Cherokee Investment Partners, one of the most active developers of environmentally impaired properties, has begun construction of the world's first suburban greenhome, a house that meets high environmental standards.
Cherokee says although this is certainly one of their smaller projects, this first home will prove that environmentally friendly homebuilding can fit into mainstream society. The home will feature a number of ground-breaking environmental features but at the same time will still look like a normal suburban home.
The home, which is being constructed in Raleigh, North Carolina, will have a number of environmentally sound features, including the ability to recycle or reuse 90 percent of organic waste, retain nearly all storm water runoff, consume 50 percent less water and fossil fuel than a normal house and create wildlife habitats.
The home will be only one of three in the country to meet the National Association of Home Builders' Model Green Home Building Guidelines, and the only one in a suburban area. Once the home is completed, Cherokee will monitor data from the house to determine the sustainability of the project.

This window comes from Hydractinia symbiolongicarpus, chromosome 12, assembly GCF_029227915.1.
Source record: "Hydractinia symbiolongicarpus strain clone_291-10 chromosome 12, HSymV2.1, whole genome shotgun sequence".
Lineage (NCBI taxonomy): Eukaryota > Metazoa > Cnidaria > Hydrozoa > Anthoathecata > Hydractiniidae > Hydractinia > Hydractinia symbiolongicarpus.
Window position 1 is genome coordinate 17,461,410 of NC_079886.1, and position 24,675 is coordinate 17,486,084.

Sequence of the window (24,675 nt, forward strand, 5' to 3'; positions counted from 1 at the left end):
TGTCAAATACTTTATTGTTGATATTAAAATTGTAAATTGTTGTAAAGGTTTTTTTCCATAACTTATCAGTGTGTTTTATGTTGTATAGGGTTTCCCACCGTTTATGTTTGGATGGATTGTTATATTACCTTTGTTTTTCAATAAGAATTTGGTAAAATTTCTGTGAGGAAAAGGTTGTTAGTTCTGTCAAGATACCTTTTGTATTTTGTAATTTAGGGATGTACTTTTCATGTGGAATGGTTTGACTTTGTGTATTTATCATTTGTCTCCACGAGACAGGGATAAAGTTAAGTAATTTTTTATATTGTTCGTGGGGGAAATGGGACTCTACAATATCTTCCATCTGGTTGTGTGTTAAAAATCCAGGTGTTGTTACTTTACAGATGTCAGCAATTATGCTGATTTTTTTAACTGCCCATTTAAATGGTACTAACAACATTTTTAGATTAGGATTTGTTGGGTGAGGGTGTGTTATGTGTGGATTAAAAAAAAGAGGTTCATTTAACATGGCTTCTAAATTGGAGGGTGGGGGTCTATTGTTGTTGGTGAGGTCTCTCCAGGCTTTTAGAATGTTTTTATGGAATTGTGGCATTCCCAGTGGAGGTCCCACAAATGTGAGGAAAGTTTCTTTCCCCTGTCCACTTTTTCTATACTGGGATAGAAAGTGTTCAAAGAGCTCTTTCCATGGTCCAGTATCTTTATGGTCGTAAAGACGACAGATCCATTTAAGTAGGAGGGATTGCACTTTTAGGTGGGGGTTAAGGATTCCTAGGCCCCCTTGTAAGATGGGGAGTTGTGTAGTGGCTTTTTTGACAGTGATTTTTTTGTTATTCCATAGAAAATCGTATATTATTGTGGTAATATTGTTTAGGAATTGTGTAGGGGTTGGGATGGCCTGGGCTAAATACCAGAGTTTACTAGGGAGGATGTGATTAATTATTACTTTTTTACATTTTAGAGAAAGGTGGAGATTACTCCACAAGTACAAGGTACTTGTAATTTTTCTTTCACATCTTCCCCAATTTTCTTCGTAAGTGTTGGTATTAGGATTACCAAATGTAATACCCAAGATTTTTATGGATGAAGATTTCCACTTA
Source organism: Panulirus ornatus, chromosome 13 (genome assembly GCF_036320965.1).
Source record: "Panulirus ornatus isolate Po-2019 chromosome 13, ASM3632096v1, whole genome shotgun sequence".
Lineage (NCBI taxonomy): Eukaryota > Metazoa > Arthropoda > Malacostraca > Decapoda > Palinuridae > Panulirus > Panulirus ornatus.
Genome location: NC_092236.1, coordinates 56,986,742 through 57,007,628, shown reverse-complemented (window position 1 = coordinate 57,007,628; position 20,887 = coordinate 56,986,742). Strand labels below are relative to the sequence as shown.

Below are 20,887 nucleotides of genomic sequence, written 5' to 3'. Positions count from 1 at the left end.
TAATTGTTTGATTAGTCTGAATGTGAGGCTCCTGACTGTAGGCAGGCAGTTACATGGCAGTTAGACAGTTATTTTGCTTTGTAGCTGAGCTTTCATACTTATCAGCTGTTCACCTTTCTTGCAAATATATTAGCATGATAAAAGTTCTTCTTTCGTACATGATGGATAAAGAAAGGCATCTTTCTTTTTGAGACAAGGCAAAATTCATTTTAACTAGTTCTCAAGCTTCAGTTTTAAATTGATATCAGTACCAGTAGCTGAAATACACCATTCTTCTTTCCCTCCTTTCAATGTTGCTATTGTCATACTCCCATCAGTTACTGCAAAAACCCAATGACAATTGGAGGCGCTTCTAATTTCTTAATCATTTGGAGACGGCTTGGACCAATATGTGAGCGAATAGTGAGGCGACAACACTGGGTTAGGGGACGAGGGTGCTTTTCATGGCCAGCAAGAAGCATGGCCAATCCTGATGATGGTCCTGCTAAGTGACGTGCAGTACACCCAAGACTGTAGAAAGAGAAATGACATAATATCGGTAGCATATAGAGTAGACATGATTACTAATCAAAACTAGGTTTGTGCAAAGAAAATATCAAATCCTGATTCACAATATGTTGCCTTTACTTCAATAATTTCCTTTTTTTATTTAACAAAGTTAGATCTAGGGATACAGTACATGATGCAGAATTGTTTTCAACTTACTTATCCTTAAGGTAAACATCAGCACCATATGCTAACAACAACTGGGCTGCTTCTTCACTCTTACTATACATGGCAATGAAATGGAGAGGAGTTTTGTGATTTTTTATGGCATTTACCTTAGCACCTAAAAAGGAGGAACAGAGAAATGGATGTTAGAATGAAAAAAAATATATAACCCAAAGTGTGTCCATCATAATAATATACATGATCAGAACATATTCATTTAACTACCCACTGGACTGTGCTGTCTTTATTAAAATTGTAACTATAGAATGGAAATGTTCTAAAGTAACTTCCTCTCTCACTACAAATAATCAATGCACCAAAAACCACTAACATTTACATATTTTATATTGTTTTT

After an initial show-and-tell period, Cherokee senior director Jonathan Philips and his family will actually move in to the home. “I didn't know anything about green building before we engaged in this journey,” said Philips. “But living in the home carries a great burden to share the educational attributes of the home with other people. We're excited to be a part of history.”
The greenhome experiment will continue Cherokee's environmentfocused investment strategy. Since 1993 Cherokee, led by chief executive officer Tom Darden, has focused on acquiring and redeveloping brownfield spaces, properties known or suspected to have environmental damage. Cherokee acquires these properties, cleans them up and redevelops them. The firm closed its third institutional fund in 2002 on $620 million.
The firm has acquired over 330 sites across North America and Western Europe, including the former Gates Rubber Factory in Denver, Colorado, a 1.2 million square foot mixed-use redevelopment that the firm purchased in 2001 and Cherokee Meadowlands, a 785-acre site that is comprised of six landfills directly across the Hudson River from New York City.